Join Eran Stern for an in-depth discussion in this video Creating a morph effect using Timewarp, part of After Effects Guru: Time-Based Effects.
- We can use the pixel motion interpolation method of the Time Warp effects in order to create simple morph between still frames and even video footage. Now in case you don't know, there is a built-in effect that was designed to do just that. It's called CC WarpoMatic. However, the method that I'm going to share with you is much simpler and faster, at least to my opinion. So we'll start by preparing the frames we want to morph between inside Photoshop, and then we hand them over to After Effects to create the morph animation using, of course, the Time Warp effect.
So I have this composition here with the simple text, which says The Benefits of Smiling. This is an important thing to remember. We have a Photoshop document over here. So first I just want to take a peek on this Photoshop document because this will be a critical step in order to prepare the frames that we are going to morph between. I'm going to highlight it here in the timeline and press Command e on the Mac, Control e on the PC, and this will launch the editor, in this case, that will be Photoshop.
I'm just going to show you that I've already set up 10 people who are smiling at the camera. I just want to show you what I've already did. So I'm going to hold down Option or Alt and click on the eye switch in order to just solo the first guy. Then let's just turn on the eye for each of the other layers. Now note that I've already took the time and placed those people one on top of the other, keeping more or less the important ingredients of the face, meaning the eyes, the nose, and the mouth as closely as possible one on top of the other.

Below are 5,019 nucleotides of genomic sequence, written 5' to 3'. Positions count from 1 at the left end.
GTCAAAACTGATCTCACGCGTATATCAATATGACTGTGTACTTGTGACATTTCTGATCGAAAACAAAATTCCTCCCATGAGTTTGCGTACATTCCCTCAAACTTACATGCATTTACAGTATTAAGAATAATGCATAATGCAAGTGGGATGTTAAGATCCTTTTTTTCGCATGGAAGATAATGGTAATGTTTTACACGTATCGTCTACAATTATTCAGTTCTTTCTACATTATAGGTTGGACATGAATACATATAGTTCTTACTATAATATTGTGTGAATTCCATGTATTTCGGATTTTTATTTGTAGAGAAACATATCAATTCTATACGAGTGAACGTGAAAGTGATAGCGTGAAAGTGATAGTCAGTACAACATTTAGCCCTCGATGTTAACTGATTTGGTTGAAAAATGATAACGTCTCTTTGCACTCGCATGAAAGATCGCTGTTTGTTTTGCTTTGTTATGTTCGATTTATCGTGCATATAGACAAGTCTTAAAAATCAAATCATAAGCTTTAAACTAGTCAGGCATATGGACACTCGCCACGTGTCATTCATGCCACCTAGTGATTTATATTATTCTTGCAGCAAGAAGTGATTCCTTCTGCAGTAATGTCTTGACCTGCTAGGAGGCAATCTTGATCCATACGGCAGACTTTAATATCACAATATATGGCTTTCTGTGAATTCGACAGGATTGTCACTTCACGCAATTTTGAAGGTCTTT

I did it by selecting one of the layers and pressing 5, which will reduce the opacity to 50%, so I can match it more or less to the same area. Now it doesn't need to be pixel perfect, but this is an important step in order for the effect to look as convincing as possible. So I'm just going to turn on the eye for the rest of the layers. Also note that I've named the layers with the JPEG suffix. This means that if you have access to the newest version of Photoshop, then you can use the Extract Assets command from the File menu.
It will look on your Layer structure and it will actually create files from you using the suffix that you've chosen. So, for example, if you are going to say .png, it will create obviously a PNG file with transparency. In this case, we just need JPEG files so this is going to do it automatically. All you have to do from this point is press on the Extract button, and then point Photoshop to wherever you want to save it. I highly recommend to also create a folder for it.
Now I've already done this for you, so if you access to the Exercise Files, you can return to After Effects, and I've switched using Command Tab, or Alt Tab on the PC. Then you can double click in this gray area in the Project in order to invoke the Import Dialog file. So under the Source Files under Faces-assets, you can see that we have access to all the separated layers. Each one is saved using the JPEG format.
So I'm going to select one of them. It doesn't really matter which one. You can say 6, for example. The important stuff is that the JPEG Sequence command is highlighted. This will tell After Effects that this actually a movie. So the movie will be 10 frames. It will start from number 1 until number 10. Let's do Open. We can check it by double clicking on this, and you just can see that we are getting one frame of each. Now I'm going to hold down Alt or Option, depending on your operating system, and then while this layer is selected, I'm just going to drag and drop, once again keeping the Option or Alt key pressed, and it will replace the original Photoshop file with the new version, which is animated, the one that I just imported.
Now I want to add the Time Warp effect in order to create morph between those still frames. So remember, each time that you want to use the Time Warp effect, you need to actually enable Time Remapping. I'm going to do it using a keyboard shortcut command, which is Command Option t or Control Alt t on the PC. What we can immediately see is that we are getting two keyframes and the last frame, in this case this nice smiling lady, is just going to be stretched until the end of the composition.